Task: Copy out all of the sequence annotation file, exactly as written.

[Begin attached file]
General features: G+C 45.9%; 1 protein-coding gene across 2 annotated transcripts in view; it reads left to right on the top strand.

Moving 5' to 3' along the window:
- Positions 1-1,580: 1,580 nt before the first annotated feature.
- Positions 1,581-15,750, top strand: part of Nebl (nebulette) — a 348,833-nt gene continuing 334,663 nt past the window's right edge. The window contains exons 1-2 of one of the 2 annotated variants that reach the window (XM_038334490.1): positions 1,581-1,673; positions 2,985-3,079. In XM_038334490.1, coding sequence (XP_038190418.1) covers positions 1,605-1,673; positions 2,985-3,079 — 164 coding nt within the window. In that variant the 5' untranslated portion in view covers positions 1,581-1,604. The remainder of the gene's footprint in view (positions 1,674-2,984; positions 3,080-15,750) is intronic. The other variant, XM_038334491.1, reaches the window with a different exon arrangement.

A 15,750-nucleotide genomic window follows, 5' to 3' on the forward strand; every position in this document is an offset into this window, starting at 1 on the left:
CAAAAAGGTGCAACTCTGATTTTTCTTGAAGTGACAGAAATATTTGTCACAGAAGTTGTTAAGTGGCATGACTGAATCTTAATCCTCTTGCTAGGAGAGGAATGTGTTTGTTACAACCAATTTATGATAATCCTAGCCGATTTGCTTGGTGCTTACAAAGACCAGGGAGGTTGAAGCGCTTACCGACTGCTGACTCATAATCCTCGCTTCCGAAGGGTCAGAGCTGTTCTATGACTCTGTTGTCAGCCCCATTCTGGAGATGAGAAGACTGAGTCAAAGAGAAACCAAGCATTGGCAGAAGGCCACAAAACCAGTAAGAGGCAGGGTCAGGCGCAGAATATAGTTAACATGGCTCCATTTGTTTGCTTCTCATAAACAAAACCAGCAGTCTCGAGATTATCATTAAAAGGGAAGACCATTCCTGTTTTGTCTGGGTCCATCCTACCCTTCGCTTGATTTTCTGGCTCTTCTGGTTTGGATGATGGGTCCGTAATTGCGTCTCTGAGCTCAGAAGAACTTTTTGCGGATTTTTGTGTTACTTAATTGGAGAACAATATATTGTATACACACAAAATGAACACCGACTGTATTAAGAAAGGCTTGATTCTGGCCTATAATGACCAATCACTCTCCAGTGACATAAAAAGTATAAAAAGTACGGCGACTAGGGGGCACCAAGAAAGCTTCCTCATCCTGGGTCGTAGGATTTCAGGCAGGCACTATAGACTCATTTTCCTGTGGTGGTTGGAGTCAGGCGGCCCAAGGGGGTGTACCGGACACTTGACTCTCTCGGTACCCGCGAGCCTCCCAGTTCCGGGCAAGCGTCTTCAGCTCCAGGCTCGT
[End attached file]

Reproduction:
General features: G+C 45.9%; 1 protein-coding gene across 2 annotated transcripts in view; it reads left to right on the top strand.

Moving 5' to 3' along the window:
- Positions 1-1,580: 1,580 nt before the first annotated feature.
- Positions 1,581-15,750, top strand: part of Nebl (nebulette) — a 348,833-nt gene continuing 334,663 nt past the window's right edge. The window contains exons 1-2 of one of the 2 annotated variants that reach the window (XM_038334490.1): positions 1,581-1,673; positions 2,985-3,079. In XM_038334490.1, coding sequence (XP_038190418.1) covers positions 1,605-1,673; positions 2,985-3,079 — 164 coding nt within the window. In that variant the 5' untranslated portion in view covers positions 1,581-1,604. The remainder of the gene's footprint in view (positions 1,674-2,984; positions 3,080-15,750) is intronic. The other variant, XM_038334491.1, reaches the window with a different exon arrangement.

A 15,750-nucleotide genomic window follows, 5' to 3' on the forward strand; every position in this document is an offset into this window, starting at 1 on the left:
CAAAAAGGTGCAACTCTGATTTTTCTTGAAGTGACAGAAATATTTGTCACAGAAGTTGTTAAGTGGCATGACTGAATCTTAATCCTCTTGCTAGGAGAGGAATGTGTTTGTTACAACCAATTTATGATAATCCTAGCCGATTTGCTTGGTGCTTACAAAGACCAGGGAGGTTGAAGCGCTTACCGACTGCTGACTCATAATCCTCGCTTCCGAAGGGTCAGAGCTGTTCTATGACTCTGTTGTCAGCCCCATTCTGGAGATGAGAAGACTGAGTCAAAGAGAAACCAAGCATTGGCAGAAGGCCACAAAACCAGTAAGAGGCAGGGTCAGGCGCAGAATATAGTTAACATGGCTCCATTTGTTTGCTTCTCATAAACAAAACCAGCAGTCTCGAGATTATCATTAAAAGGGAAGACCATTCCTGTTTTGTCTGGGTCCATCCTACCCTTCGCTTGATTTTCTGGCTCTTCTGGTTTGGATGATGGGTCCGTAATTGCGTCTCTGAGCTCAGAAGAACTTTTTGCGGATTTTTGTGTTACTTAATTGGAGAACAATATATTGTATACACACAAAATGAACACCGACTGTATTAAGAAAGGCTTGATTCTGGCCTATAATGACCAATCACTCTCCAGTGACATAAAAAGTATAAAAAGTACGGCGACTAGGGGGCACCAAGAAAGCTTCCTCATCCTGGGTCGTAGGATTTCAGGCAGGCACTATAGACTCATTTTCCTGTGGTGGTTGGAGTCAGGCGGCCCAAGGGGGTGTACCGGACACTTGACTCTCTCGGTACCCGCGAGCCTCCCAGTTCCGGGCAAGCGTCTTCAGCTCCAGGCTCGT